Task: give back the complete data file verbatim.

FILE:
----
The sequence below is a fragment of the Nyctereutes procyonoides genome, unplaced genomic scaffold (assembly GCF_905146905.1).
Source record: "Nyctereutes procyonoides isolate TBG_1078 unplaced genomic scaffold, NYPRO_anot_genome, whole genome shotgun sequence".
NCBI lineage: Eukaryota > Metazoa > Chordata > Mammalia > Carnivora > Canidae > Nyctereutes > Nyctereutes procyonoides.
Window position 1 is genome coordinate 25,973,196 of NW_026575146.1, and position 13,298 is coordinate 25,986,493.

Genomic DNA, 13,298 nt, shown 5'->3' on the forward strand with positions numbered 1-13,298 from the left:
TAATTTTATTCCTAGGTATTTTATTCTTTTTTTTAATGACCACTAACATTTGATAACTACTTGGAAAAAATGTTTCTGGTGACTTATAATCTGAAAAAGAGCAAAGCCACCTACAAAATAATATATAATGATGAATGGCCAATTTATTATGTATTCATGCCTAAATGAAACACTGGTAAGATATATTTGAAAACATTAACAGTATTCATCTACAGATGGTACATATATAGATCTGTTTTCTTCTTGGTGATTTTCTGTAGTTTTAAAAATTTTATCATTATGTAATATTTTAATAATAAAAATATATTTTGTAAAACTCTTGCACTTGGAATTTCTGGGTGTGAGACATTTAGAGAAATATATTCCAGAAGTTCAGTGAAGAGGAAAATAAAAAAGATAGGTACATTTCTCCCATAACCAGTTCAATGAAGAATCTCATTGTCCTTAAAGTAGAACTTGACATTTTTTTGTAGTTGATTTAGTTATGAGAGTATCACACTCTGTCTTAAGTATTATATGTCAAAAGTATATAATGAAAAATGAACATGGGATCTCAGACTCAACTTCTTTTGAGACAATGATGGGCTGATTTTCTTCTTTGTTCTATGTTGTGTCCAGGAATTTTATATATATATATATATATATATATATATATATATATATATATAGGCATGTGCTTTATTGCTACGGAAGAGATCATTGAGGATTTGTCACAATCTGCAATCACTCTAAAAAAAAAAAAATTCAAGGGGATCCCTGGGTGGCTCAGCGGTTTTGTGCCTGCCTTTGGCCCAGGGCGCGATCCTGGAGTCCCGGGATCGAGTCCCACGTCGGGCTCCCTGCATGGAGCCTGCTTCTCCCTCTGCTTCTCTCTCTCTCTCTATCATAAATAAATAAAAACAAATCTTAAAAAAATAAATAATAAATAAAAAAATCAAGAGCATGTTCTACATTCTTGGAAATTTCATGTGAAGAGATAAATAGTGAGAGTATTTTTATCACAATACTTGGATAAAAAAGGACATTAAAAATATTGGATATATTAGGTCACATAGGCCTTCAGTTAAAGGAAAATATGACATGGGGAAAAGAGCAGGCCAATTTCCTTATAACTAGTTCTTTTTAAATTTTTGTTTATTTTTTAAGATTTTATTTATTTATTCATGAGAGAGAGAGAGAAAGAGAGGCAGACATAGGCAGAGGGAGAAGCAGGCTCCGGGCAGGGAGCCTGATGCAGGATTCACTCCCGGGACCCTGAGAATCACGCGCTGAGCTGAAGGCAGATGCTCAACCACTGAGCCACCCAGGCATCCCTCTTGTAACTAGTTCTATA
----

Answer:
The sequence below is a fragment of the Nyctereutes procyonoides genome, unplaced genomic scaffold (assembly GCF_905146905.1).
Source record: "Nyctereutes procyonoides isolate TBG_1078 unplaced genomic scaffold, NYPRO_anot_genome, whole genome shotgun sequence".
NCBI lineage: Eukaryota > Metazoa > Chordata > Mammalia > Carnivora > Canidae > Nyctereutes > Nyctereutes procyonoides.
Window position 1 is genome coordinate 25,973,196 of NW_026575146.1, and position 13,298 is coordinate 25,986,493.

Genomic DNA, 13,298 nt, shown 5'->3' on the forward strand with positions numbered 1-13,298 from the left:
TAATTTTATTCCTAGGTATTTTATTCTTTTTTTTAATGACCACTAACATTTGATAACTACTTGGAAAAAATGTTTCTGGTGACTTATAATCTGAAAAAGAGCAAAGCCACCTACAAAATAATATATAATGATGAATGGCCAATTTATTATGTATTCATGCCTAAATGAAACACTGGTAAGATATATTTGAAAACATTAACAGTATTCATCTACAGATGGTACATATATAGATCTGTTTTCTTCTTGGTGATTTTCTGTAGTTTTAAAAATTTTATCATTATGTAATATTTTAATAATAAAAATATATTTTGTAAAACTCTTGCACTTGGAATTTCTGGGTGTGAGACATTTAGAGAAATATATTCCAGAAGTTCAGTGAAGAGGAAAATAAAAAAGATAGGTACATTTCTCCCATAACCAGTTCAATGAAGAATCTCATTGTCCTTAAAGTAGAACTTGACATTTTTTTGTAGTTGATTTAGTTATGAGAGTATCACACTCTGTCTTAAGTATTATATGTCAAAAGTATATAATGAAAAATGAACATGGGATCTCAGACTCAACTTCTTTTGAGACAATGATGGGCTGATTTTCTTCTTTGTTCTATGTTGTGTCCAGGAATTTTATATATATATATATATATATATATATATATATATATATATATAGGCATGTGCTTTATTGCTACGGAAGAGATCATTGAGGATTTGTCACAATCTGCAATCACTCTAAAAAAAAAAAAATTCAAGGGGATCCCTGGGTGGCTCAGCGGTTTTGTGCCTGCCTTTGGCCCAGGGCGCGATCCTGGAGTCCCGGGATCGAGTCCCACGTCGGGCTCCCTGCATGGAGCCTGCTTCTCCCTCTGCTTCTCTCTCTCTCTCTATCATAAATAAATAAAAACAAATCTTAAAAAAATAAATAATAAATAAAAAAATCAAGAGCATGTTCTACATTCTTGGAAATTTCATGTGAAGAGATAAATAGTGAGAGTATTTTTATCACAATACTTGGATAAAAAAGGACATTAAAAATATTGGATATATTAGGTCACATAGGCCTTCAGTTAAAGGAAAATATGACATGGGGAAAAGAGCAGGCCAATTTCCTTATAACTAGTTCTTTTTAAATTTTTGTTTATTTTTTAAGATTTTATTTATTTATTCATGAGAGAGAGAGAGAAAGAGAGGCAGACATAGGCAGAGGGAGAAGCAGGCTCCGGGCAGGGAGCCTGATGCAGGATTCACTCCCGGGACCCTGAGAATCACGCGCTGAGCTGAAGGCAGATGCTCAACCACTGAGCCACCCAGGCATCCCTCTTGTAACTAGTTCTATA